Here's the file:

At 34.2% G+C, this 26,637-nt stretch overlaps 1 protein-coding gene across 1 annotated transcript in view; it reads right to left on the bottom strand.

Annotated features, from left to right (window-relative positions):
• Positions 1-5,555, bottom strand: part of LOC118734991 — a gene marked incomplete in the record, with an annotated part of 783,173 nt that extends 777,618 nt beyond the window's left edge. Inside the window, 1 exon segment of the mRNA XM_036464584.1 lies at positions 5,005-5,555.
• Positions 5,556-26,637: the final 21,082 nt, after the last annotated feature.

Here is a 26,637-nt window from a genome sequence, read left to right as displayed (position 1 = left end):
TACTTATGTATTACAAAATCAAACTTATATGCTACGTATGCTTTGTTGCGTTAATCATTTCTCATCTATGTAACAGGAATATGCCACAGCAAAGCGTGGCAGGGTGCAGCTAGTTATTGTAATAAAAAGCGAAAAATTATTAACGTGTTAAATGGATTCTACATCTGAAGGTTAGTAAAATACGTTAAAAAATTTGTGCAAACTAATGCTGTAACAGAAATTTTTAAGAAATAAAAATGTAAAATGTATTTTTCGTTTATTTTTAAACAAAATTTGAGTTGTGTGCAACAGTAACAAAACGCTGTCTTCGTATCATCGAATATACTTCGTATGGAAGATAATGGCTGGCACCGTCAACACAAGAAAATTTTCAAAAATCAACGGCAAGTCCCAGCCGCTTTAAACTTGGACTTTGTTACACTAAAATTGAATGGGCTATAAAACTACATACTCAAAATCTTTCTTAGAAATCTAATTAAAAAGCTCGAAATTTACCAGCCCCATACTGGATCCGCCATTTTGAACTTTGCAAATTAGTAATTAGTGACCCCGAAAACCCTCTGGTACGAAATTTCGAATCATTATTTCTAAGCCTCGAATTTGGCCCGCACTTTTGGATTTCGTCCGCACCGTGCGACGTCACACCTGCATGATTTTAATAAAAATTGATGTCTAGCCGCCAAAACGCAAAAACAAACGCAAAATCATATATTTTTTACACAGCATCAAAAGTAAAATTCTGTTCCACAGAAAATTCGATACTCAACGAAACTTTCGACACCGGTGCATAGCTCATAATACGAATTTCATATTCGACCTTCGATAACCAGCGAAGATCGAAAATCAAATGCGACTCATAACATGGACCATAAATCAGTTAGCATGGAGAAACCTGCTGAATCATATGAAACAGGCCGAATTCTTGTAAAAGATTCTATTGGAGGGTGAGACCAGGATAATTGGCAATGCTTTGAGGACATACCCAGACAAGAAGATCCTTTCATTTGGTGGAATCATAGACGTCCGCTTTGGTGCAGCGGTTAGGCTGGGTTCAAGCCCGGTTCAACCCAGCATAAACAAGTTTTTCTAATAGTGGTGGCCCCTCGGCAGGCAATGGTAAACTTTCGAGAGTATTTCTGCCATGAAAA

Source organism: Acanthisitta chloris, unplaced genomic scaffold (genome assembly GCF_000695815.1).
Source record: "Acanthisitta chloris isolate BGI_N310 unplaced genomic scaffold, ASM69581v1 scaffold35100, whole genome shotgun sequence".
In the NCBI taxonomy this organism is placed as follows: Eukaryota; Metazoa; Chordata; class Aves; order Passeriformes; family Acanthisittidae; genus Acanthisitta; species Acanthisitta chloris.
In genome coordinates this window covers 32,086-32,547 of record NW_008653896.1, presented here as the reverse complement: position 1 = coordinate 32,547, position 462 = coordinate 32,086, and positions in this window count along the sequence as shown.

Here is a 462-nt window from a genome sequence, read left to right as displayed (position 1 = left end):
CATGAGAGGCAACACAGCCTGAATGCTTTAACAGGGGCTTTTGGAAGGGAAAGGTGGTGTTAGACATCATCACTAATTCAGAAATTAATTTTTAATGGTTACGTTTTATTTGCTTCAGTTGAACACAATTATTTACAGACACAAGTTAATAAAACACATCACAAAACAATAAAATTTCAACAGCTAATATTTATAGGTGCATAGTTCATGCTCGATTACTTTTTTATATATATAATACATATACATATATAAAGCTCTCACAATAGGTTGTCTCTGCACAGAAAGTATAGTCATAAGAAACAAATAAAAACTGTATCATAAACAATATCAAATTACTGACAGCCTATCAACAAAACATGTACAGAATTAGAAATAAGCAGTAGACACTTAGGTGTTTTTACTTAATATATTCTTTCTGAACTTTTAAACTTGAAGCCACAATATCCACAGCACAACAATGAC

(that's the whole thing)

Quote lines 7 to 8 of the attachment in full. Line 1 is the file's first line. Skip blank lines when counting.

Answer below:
Source organism: Acanthisitta chloris, unplaced genomic scaffold (genome assembly GCF_000695815.1).
Source record: "Acanthisitta chloris isolate BGI_N310 unplaced genomic scaffold, ASM69581v1 scaffold35100, whole genome shotgun sequence".